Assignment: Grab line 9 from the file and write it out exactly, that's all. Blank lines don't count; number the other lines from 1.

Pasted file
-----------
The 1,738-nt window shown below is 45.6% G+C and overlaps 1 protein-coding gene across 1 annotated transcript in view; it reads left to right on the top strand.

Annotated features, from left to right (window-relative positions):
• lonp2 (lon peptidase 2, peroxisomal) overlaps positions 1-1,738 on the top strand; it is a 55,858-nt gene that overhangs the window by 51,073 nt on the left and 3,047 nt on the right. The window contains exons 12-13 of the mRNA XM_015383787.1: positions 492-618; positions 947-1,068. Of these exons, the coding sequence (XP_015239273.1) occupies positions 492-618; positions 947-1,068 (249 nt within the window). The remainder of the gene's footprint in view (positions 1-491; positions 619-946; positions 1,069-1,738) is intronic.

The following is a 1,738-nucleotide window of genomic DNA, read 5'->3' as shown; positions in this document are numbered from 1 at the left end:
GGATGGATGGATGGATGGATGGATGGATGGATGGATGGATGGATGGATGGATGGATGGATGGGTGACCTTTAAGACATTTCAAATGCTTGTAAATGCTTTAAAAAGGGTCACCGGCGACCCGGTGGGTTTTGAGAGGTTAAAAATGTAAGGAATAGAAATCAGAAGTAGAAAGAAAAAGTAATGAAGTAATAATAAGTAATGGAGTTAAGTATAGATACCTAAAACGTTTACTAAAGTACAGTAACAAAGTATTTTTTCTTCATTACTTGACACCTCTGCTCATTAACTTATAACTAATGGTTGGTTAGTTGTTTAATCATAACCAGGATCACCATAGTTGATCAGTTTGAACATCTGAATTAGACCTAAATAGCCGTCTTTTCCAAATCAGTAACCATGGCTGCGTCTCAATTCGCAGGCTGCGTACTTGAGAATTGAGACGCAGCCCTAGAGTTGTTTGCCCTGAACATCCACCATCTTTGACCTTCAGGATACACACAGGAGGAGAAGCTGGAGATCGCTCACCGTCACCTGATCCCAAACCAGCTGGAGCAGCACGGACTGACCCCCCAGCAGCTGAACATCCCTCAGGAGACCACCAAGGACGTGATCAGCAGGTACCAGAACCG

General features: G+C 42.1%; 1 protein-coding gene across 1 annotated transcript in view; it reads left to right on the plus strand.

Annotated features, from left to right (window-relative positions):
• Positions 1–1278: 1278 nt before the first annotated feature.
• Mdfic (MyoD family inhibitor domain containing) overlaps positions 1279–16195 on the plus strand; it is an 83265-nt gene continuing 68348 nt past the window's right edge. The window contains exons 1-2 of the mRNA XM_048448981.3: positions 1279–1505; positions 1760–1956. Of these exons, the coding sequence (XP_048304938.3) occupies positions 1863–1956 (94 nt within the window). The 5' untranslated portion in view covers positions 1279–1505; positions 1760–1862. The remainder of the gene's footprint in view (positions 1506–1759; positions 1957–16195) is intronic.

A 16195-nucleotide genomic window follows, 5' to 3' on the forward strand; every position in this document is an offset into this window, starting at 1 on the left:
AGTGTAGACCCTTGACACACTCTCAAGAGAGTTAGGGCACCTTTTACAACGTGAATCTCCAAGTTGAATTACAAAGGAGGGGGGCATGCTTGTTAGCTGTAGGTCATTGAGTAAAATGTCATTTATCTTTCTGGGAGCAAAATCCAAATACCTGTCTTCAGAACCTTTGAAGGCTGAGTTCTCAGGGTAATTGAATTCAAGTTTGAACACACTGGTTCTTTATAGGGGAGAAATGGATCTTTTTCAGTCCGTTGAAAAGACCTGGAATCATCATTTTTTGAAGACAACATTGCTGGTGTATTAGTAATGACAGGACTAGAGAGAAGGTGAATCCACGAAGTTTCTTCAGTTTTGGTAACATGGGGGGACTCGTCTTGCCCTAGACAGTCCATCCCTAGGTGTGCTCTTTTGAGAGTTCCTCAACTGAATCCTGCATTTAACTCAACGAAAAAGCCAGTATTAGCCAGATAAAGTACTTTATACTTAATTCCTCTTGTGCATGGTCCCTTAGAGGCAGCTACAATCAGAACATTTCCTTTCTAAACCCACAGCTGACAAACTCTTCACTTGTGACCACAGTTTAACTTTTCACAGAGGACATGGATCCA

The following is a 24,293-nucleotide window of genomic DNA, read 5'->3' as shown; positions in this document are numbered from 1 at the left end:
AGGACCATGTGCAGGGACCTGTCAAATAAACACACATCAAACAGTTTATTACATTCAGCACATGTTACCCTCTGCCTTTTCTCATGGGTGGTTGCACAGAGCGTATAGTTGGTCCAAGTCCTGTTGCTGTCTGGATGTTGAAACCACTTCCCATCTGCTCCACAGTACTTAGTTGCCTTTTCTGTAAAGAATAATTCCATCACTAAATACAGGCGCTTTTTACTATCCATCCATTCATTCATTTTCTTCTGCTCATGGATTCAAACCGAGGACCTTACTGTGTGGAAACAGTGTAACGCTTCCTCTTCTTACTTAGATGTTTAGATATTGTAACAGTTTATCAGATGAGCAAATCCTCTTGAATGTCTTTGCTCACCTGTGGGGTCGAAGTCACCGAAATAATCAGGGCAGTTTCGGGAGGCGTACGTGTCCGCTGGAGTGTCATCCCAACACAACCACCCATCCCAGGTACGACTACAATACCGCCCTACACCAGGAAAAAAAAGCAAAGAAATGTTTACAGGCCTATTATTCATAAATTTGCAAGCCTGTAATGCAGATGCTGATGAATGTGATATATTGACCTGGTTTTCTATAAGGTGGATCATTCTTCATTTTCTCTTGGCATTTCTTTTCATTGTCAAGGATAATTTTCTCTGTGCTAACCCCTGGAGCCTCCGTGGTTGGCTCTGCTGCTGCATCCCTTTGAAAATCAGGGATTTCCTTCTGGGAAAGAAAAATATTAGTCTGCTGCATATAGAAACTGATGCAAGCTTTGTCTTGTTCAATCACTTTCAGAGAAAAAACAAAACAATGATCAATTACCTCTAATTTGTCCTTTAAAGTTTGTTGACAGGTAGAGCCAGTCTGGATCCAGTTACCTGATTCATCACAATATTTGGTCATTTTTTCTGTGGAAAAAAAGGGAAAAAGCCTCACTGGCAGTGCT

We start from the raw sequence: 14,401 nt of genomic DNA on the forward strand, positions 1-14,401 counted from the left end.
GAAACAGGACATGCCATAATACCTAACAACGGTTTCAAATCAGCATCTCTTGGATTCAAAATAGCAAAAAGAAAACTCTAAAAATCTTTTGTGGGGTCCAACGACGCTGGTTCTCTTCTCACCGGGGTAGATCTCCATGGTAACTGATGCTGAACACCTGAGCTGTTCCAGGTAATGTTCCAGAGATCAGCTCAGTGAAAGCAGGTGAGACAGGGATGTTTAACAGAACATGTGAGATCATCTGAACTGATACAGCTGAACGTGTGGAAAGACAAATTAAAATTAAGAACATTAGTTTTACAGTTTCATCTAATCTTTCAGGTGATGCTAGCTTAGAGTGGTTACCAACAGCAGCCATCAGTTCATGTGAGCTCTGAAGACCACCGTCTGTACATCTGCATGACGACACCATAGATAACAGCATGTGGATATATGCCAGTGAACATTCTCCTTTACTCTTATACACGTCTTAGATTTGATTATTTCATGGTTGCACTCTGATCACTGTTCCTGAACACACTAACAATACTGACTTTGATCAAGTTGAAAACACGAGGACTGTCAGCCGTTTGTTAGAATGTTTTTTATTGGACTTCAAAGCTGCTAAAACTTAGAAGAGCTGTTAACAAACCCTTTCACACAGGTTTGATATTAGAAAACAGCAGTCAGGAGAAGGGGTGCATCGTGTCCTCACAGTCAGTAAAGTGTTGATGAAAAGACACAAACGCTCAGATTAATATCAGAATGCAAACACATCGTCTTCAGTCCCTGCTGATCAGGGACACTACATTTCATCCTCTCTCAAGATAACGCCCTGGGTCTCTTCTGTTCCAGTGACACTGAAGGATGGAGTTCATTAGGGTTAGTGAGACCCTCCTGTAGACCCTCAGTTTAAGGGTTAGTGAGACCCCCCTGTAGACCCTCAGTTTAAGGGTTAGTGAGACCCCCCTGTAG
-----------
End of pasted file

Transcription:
• Mdfic (MyoD family inhibitor domain containing) overlaps positions 1279–16195 on the plus strand; it is an 83265-nt gene continuing 68348 nt past the window's right edge. The window contains exons 1-2 of the mRNA XM_048448981.3: positions 1279–1505; positions 1760–1956. Of these exons, the coding sequence (XP_048304938.3) occupies positions 1863–1956 (94 nt within the window). The 5' untranslated portion in view covers positions 1279–1505; positions 1760–1862. The remainder of the gene's footprint in view (positions 1506–1759; positions 1957–16195) is intronic.